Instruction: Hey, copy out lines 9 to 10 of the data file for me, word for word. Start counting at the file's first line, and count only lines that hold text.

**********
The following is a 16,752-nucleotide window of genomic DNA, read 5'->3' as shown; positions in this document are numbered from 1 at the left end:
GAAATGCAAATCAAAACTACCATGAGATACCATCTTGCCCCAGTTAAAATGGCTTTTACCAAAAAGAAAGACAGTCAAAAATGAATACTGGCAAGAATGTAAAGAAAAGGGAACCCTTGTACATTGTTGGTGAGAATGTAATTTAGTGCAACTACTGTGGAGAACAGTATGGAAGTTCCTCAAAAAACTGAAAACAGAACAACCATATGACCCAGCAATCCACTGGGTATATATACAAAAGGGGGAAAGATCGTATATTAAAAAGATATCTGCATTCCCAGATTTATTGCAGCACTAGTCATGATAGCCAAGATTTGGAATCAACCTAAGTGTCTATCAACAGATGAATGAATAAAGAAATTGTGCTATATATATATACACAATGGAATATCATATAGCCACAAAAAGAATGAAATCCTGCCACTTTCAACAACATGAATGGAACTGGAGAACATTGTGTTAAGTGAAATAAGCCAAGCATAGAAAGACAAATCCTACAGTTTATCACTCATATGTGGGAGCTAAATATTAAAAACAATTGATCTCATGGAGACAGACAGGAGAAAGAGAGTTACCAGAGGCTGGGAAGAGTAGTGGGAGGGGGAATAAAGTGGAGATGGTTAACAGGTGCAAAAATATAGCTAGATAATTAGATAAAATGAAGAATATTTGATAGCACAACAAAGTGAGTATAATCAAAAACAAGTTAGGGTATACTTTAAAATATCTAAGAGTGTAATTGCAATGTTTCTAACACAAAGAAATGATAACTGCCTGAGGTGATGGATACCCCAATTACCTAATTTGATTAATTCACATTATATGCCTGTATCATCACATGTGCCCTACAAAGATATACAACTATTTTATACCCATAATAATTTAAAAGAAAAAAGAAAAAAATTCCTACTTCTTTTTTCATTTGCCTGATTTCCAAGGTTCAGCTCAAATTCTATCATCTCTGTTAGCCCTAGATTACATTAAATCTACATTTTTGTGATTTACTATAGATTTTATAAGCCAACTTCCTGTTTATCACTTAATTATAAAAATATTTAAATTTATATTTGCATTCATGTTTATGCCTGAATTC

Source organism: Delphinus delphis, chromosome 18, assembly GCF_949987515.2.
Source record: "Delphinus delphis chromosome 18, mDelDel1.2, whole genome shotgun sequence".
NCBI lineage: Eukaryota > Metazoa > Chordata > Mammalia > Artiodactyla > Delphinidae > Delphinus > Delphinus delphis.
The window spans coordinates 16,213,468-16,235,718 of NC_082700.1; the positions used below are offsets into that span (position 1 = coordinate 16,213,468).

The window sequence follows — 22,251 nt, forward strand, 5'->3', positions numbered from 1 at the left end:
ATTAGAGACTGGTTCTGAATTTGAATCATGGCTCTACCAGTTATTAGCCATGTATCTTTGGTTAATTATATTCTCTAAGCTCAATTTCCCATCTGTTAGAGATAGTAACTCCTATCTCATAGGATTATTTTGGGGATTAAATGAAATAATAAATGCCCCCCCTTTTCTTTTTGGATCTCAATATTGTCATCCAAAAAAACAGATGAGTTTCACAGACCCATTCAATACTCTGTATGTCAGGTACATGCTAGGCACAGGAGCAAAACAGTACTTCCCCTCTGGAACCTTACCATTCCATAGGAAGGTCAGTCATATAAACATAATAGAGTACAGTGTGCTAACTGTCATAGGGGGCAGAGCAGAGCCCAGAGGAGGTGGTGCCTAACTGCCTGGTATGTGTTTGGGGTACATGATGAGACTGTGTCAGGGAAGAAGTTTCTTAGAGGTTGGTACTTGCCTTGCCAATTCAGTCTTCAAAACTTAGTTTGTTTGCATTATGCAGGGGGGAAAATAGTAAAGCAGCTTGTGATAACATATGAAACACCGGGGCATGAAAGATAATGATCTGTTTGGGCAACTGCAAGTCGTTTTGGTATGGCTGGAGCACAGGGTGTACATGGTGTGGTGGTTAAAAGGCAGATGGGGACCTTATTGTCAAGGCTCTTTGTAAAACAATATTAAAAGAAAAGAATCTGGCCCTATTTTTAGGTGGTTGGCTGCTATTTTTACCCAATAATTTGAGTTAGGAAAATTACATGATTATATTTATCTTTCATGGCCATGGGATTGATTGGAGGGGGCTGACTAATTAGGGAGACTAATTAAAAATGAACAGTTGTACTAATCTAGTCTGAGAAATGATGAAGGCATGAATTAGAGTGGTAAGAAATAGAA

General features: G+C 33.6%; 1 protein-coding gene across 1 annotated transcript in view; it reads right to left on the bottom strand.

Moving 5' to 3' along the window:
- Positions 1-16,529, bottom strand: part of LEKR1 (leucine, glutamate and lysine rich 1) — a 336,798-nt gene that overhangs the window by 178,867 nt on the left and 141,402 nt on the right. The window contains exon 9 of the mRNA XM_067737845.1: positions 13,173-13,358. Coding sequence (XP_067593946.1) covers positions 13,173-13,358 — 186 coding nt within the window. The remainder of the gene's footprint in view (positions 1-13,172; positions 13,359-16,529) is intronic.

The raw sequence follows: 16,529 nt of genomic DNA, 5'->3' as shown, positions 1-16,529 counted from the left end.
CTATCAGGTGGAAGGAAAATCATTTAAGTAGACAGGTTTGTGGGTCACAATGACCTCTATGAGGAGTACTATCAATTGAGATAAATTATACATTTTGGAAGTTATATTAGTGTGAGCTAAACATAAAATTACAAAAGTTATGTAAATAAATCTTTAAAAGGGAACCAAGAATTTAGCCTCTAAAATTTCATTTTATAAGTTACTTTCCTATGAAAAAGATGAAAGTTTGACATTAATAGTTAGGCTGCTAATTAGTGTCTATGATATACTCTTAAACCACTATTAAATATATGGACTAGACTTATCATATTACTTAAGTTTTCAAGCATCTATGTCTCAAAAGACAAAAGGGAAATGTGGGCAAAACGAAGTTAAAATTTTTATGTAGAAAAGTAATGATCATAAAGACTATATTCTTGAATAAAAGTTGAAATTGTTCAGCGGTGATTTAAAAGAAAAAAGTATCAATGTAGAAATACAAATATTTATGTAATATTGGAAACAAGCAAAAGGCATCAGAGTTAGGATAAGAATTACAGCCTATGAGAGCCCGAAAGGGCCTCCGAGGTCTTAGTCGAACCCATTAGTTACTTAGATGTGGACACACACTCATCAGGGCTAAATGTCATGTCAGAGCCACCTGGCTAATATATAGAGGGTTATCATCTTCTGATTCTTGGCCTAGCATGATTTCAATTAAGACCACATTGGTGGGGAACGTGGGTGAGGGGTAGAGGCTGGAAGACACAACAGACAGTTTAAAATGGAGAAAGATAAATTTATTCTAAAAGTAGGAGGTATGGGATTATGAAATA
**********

General features: G+C 33.6%; 1 protein-coding gene across 1 annotated transcript in view; it reads right to left on the bottom strand.

Moving 5' to 3' along the window: